There are two farms so named in the County, one in Tolleshunt D'Arcy which once belonged to Beeleigh Abbey and the other near Feering, in which parish land was owned by St John's Abbey in 1400. Both farms were evidently farmed by friars as they appear in the records as "ffreres" and "frere".

The Gore

A farm in Rochford Hundred. This farm was mentioned in the Court Rolls in 1374.

The Knares

This is a common field name in Essex and occurs in many localities but nearly always denotes a field stretching down on a slope to a water course.

The Lynge

The Lynge was the name of a river since lost in the development of Laindon. The river rose in the hill behind Laindon and flowed to the Crouch.

Thomasin Road

Thomasins were brush makers at Witham.

Thornbush

The area of this road in Basildon originally consisted of thornbush

Tilney Turn

Tilney Turn is a field enclosed by a round sweep of the River Pant at Shalford in the Hinckford Hundred. Appropriate for the street for which it is proposed which is one continuous turn.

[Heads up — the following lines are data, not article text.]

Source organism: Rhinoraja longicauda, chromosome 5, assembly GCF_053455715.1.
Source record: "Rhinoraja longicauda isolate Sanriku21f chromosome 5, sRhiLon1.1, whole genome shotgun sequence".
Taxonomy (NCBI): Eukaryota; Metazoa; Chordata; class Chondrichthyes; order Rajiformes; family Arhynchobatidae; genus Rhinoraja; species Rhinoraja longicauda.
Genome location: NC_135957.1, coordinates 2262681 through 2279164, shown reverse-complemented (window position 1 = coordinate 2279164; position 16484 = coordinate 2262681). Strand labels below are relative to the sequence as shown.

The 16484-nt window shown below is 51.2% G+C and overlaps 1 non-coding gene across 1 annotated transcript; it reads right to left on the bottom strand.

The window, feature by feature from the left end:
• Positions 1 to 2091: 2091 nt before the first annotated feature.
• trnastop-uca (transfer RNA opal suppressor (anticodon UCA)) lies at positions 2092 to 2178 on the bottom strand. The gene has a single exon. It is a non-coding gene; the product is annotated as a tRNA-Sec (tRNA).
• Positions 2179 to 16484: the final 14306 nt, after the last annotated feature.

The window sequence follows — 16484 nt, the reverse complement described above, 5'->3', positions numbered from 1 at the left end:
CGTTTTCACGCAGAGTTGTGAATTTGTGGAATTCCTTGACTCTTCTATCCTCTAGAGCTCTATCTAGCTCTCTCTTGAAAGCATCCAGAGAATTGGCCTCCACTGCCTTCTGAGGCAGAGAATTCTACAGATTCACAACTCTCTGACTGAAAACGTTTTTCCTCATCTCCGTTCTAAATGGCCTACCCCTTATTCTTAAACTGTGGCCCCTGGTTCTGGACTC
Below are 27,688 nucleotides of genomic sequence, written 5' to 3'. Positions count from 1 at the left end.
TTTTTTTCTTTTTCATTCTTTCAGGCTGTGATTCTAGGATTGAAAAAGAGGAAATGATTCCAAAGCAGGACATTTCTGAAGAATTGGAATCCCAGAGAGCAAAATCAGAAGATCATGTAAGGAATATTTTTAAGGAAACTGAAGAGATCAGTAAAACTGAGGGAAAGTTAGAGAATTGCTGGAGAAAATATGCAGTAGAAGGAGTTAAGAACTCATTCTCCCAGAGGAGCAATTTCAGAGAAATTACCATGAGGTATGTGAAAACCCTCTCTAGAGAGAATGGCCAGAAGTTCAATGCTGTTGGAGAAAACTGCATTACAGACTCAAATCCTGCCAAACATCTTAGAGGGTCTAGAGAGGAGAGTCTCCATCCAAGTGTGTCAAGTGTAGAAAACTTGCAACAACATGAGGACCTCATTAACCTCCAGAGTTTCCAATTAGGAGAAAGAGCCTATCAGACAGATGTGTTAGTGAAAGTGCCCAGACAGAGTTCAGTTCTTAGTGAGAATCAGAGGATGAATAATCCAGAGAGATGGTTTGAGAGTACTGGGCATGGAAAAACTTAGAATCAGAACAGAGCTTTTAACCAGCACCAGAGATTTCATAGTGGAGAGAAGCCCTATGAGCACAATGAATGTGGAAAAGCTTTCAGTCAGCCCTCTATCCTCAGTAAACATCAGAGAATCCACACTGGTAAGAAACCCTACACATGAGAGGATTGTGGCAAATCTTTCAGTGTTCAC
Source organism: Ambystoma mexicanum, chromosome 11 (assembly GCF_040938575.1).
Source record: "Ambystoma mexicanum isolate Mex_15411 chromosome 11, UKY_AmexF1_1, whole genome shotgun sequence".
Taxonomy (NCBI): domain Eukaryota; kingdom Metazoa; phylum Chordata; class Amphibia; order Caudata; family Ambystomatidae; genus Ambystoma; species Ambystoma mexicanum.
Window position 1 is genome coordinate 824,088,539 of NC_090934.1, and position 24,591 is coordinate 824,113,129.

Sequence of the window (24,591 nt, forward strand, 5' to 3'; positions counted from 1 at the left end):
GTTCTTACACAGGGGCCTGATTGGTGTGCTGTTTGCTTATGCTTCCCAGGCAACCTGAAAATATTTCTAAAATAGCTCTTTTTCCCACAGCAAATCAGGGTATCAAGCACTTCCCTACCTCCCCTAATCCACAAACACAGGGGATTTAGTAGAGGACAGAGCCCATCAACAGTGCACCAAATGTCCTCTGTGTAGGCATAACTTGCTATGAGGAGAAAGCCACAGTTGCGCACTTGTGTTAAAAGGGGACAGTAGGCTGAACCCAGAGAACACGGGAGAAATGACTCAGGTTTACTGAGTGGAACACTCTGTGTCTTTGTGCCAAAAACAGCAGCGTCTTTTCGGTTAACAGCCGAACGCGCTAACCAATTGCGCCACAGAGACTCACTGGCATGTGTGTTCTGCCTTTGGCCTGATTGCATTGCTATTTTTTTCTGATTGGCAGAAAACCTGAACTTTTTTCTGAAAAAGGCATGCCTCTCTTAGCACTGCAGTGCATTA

Tinkler Side

An Essex field name quite common. However, where gypsies are known to camp throughout many counties, Tinkers Green, Tinkers, Tinklers End are all similar names and indicate the field the tinkers or gypsies camp.

Truman Close

Harry S Truman (1994-1972) President of USA (1945-1953)

W

Waldegrave

The name of an old Essex family who had their family seat at Navestock. The second Earl of Waldegrave was a friend of George II and attained fame by being Prime Minister for 5 days in 1757. He had no wish to hold the office, only allowing himself to be nominated to please the King.